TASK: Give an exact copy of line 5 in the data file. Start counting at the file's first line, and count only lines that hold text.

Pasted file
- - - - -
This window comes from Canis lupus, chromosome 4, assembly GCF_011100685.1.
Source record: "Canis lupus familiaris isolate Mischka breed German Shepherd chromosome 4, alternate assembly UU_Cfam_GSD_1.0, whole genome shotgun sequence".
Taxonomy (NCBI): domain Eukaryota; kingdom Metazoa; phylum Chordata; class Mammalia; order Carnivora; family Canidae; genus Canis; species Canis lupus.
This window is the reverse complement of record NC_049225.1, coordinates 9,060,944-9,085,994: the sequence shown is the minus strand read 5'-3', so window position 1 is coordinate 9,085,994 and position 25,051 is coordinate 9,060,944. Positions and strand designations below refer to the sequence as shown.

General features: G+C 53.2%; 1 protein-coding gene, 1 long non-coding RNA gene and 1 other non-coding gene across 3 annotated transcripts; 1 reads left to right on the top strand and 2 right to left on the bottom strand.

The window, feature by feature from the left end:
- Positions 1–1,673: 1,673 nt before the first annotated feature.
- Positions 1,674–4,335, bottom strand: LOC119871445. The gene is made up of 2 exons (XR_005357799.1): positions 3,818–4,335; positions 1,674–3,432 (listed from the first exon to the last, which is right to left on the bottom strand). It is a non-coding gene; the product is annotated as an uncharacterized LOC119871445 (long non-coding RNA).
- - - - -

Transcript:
General features: G+C 53.2%; 1 protein-coding gene, 1 long non-coding RNA gene and 1 other non-coding gene across 3 annotated transcripts; 1 reads left to right on the top strand and 2 right to left on the bottom strand.